Of all the possible outcomes regarding the announced end to vehicle production at GM’s Oshawa Assembly plant, I don’t think many people anticipated this particular scenario.
According to John Irwin’s most recent story about Oshawa 2.0 — news that first broke at automotivenews.ca — the plant that currently builds the Chevrolet Impala and Cadillac XTS, and completes the final assembly of the previous-generation Chevrolet Silverado and GMC Sierra, will become a stamping plant. In effect, it becomes a supplier, potentially to other suppliers.
This is indeed a divergent business model for GM, but at this point the precise motivation is unclear. Does GM really want to go down this path, or is it making the best of a miserable public-relations situation? The arguments complement each other. Oshawa has expensive stamping equipment that otherwise would have been collecting dust once vehicle production ends, and it’s in the company’s best interest to throw Canada a bone, this one to the tune of $170 million to convert the plant for stamping and retain about 300 employees. Bear in mind that this hardly saves Oshawa, per se, since it currently employs about 2,600 people. In the 1980s, the number was about 23,000.
GM’s accompanying “at-least” 10-year commitment to the footprint does, however, indicate an honest stab at being a supplier. And although there appears to be zero plan to bring new-vehicle assembly back to the plant anytime soon, the 10-year commitment keeps hope alive that the once-award-winning facility could again churn out vehicles. A lot can happen in 10 years. With the accompanying announcement of an on-site autonomous-vehicle test track (part of the $170-million investment), it seems natural that Oshawa Assembly could one day build those vehicles, in whatever form they take. If GM’s announcement is intended to keep its options open, that’s probably a smart play.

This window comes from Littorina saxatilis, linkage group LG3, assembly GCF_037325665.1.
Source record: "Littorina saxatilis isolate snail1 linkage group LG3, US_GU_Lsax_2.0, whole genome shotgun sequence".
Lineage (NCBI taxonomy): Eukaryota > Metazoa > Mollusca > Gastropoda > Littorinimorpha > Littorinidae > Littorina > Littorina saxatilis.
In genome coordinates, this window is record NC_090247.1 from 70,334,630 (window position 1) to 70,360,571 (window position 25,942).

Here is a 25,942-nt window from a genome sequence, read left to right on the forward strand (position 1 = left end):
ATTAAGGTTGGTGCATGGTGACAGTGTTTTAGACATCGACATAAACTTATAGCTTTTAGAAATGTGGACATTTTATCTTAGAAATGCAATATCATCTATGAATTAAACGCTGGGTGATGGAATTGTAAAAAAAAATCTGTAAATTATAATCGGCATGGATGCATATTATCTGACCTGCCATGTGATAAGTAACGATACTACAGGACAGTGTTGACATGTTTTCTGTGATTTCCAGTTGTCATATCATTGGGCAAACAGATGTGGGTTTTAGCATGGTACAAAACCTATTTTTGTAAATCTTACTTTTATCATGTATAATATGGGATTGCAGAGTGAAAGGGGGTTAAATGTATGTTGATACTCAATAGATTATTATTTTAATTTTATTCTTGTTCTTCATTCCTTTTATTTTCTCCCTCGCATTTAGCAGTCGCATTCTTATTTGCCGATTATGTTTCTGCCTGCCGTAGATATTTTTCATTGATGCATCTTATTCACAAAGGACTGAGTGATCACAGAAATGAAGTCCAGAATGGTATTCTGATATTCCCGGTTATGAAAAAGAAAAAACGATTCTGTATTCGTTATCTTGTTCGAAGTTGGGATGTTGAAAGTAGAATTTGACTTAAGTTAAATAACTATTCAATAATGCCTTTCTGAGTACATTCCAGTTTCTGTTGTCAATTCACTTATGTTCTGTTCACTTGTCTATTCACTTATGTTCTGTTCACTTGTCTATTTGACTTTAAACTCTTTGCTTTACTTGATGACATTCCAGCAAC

The downside, at least for the city of Oshawa, is that GM’s decision kills the idea of a plant sale to another automaker, or a company such as Magna that hinted Oshawa Assembly — or a site like it — could work as a low-volume-vehicle contract-assembly plant. In that regard, hope for thousands of new jobs appears to be gone.
The big win for GM, however, is that the decision — announced after discussions with Unifor — effectively gags the union’s negative-GM press (for the time being). That alone might be worth $170 million.